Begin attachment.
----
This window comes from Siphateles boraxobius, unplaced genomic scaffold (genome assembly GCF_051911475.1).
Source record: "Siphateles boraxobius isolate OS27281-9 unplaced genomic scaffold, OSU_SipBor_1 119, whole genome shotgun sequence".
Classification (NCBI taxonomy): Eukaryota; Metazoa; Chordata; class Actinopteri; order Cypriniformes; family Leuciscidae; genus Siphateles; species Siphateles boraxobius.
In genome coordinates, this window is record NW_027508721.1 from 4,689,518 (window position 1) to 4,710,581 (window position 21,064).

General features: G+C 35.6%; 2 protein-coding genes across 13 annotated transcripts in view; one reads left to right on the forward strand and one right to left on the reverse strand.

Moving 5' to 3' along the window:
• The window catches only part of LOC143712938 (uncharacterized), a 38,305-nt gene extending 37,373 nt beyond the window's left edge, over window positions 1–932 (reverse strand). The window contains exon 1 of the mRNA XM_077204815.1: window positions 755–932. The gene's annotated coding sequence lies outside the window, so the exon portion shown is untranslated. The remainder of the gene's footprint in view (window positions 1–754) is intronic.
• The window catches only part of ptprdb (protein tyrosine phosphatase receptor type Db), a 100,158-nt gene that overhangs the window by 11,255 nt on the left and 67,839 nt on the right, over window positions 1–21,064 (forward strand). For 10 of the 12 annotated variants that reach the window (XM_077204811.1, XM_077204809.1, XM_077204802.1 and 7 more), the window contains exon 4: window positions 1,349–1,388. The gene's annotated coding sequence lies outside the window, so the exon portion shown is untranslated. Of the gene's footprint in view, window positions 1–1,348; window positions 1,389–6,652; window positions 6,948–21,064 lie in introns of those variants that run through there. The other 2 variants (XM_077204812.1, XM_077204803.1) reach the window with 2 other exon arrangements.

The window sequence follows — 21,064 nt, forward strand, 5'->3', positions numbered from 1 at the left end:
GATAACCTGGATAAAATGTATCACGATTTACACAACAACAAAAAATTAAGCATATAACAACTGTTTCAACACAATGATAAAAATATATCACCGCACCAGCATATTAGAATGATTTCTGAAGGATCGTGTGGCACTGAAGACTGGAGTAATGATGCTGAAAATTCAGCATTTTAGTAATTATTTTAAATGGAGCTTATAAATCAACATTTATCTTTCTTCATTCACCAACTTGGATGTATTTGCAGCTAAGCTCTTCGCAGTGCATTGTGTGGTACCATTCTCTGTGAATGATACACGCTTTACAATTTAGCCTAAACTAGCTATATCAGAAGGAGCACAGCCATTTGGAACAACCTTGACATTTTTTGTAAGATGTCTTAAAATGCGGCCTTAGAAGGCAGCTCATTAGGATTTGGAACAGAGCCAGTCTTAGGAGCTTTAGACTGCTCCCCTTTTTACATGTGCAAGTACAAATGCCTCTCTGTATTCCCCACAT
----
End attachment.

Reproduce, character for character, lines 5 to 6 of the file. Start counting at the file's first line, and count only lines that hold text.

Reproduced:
General features: G+C 35.6%; 2 protein-coding genes across 13 annotated transcripts in view; one reads left to right on the forward strand and one right to left on the reverse strand.

Moving 5' to 3' along the window: